I have recently installed fedora and am trying to import a personal OpenVPN profile. I have previously been able to import this VPN profile without issue on other distributions that I have used, however I am unable to complete the import of the VPN profile using the GNOME settings graphical menu.
The VPN profile works just fine when executed through the cli, so I know it is not an issue with the profile itself. However when I try to import it through GNOME I do not get the option to “Add” the profile, it is greyed out (please see image below).
I am wondering whether anyone knows what I am doing wrong? I have noticed that the PIA VPN profiles that I have managed to successfully import are authentication type “Password”, rather than “Password with Certificates (TLS)” like mine is, and they allow me the option to edit them, however if I change the authentication type on that profile to “… with Certificate…” they also do not let me keep that edit. All of this has me wondering whether there are additional steps for this type of profile that I do not know of.
I think you are correct. Looking at the profile when being imported on Ubuntu 20.04, the User Private Key is populated by the import, however that is not the case on Fedora. I will try to figure out how to get that file from the ovpn file.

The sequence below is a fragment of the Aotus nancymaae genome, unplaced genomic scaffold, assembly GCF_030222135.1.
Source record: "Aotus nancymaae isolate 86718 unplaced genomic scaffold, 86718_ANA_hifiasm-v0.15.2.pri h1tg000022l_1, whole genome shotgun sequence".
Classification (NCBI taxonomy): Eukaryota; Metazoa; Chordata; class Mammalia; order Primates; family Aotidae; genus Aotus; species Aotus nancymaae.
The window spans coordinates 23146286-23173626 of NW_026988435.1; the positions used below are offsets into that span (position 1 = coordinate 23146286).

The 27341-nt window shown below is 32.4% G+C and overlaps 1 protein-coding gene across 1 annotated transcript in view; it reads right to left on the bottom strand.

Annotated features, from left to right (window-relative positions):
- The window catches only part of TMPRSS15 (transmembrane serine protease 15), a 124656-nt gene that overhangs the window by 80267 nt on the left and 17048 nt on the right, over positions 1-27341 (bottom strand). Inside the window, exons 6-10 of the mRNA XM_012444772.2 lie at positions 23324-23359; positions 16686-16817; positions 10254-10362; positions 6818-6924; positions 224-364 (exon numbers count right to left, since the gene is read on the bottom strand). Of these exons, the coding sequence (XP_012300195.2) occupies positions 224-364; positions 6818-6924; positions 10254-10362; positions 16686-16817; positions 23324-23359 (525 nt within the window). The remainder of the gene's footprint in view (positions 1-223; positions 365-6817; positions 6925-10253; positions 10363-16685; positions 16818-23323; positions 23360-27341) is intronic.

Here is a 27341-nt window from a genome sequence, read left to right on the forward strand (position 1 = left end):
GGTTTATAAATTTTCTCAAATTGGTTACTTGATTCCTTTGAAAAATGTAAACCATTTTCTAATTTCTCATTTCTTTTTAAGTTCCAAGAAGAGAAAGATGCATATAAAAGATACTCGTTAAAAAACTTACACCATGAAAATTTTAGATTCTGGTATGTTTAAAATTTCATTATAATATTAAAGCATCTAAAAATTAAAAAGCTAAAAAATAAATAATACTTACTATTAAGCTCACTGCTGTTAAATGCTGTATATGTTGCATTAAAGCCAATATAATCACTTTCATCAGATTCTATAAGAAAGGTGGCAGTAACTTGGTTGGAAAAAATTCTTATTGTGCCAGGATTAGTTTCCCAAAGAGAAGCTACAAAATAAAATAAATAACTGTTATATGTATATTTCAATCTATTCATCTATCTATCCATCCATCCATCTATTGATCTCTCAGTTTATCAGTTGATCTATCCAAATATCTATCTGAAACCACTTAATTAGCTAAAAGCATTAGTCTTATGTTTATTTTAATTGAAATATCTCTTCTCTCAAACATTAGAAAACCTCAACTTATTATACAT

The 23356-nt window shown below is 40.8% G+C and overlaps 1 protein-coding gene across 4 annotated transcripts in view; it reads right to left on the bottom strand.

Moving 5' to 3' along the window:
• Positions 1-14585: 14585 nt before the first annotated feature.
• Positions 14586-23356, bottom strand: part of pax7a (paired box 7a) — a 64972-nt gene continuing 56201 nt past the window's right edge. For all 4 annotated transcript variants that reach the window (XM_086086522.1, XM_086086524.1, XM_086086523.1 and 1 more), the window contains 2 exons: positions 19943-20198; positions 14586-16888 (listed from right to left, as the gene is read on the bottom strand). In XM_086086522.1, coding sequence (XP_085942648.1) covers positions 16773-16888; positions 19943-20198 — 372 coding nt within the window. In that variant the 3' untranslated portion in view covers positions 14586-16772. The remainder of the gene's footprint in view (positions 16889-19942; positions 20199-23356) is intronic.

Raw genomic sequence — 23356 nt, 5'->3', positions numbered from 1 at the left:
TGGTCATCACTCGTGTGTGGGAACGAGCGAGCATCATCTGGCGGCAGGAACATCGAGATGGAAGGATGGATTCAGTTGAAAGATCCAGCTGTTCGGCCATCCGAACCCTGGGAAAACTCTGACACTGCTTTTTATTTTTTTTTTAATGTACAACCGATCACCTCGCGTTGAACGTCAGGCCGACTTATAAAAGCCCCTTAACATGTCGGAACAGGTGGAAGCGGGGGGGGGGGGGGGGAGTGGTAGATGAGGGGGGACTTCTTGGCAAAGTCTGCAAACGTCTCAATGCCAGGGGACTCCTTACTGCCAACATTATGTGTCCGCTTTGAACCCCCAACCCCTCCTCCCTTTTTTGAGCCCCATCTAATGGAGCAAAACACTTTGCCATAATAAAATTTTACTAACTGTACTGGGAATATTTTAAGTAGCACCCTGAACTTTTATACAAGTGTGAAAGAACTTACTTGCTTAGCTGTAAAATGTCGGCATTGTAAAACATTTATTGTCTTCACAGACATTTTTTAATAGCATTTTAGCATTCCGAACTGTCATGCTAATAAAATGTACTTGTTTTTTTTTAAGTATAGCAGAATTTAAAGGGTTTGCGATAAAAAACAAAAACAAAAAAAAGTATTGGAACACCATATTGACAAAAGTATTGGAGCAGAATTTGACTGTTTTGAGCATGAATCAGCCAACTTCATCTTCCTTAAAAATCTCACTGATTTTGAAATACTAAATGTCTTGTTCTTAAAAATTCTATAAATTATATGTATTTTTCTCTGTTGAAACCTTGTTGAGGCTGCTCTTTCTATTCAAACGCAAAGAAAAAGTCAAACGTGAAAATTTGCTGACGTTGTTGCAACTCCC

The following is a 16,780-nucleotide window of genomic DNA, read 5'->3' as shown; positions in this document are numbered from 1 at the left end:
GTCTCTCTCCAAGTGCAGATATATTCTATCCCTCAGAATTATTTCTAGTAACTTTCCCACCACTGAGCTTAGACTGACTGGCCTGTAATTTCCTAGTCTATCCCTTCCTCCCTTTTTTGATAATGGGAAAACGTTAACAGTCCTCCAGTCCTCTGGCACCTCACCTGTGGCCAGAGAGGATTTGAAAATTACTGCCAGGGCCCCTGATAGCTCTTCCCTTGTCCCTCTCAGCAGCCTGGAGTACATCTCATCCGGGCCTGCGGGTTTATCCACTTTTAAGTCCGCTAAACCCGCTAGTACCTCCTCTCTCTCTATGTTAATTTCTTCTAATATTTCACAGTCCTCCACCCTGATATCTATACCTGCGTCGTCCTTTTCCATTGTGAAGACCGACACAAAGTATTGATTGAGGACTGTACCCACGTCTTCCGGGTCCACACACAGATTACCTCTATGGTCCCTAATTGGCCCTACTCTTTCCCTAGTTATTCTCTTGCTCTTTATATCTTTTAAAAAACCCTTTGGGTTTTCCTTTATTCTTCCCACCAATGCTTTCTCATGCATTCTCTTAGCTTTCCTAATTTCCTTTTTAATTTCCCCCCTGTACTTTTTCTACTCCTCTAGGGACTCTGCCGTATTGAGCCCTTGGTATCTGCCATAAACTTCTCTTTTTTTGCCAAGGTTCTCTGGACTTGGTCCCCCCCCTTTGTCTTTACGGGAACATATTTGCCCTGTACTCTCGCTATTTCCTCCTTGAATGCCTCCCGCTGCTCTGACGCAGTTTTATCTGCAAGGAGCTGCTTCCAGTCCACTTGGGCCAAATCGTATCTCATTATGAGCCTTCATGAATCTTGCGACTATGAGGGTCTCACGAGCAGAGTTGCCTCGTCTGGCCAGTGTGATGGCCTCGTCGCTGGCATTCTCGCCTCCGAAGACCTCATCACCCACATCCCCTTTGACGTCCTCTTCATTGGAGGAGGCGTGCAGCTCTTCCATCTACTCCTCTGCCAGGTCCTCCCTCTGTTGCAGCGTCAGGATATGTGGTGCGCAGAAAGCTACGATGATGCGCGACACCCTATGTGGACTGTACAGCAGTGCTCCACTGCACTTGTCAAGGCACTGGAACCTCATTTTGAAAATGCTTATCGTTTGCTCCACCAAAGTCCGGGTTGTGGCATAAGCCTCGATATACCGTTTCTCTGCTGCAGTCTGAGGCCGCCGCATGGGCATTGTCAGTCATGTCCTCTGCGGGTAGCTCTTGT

I think the solution to this problem in the mean time will be to try and successfuly extract the User Private Key file, something that so far I have been unsuccessful in. I will try to post back with a workaround once I have found the working formula to do that.
It should be the big block of gibberish between <key>…</key> tags. Copy the text from the line that begins with -----BEGIN PRIVATE KEY-----
up to and including the line -----END PRIVATE KEY-----
paste that into a new text file and save it as whateveryoufancy-key.pem, preferably in ~/.cert.
Thanks very much @alexpl . The final piece to the puzzle was placing the files (the existing .ovpn file and the newly extracted .pem file) in ~/.cert, as placing it in other directories (my standard ~/.vpn) caused SELinux errors, errors that I did not fancy making me get to grips with SELinux at this late hour.
The idea with SELinux here is that NetworkManager shouldn’t need to read files in the user’s home folder, unless it were looking for a certificate. That’s why ~/.cert has the home_cert_t context (by the way, in case you didn’t know, you can see what context each file and folder has by using ls with the -Z flag, e.g. ls -alhZ). If you prefer to use ~/.vpn to store your certificates, you can add the same context to that folder:
semanage fcontext -a -t home_cert_t /home/you/.vpn/ sets the type and then restorecon -v /home/you/.vpn/ will apply the context to the actual folder.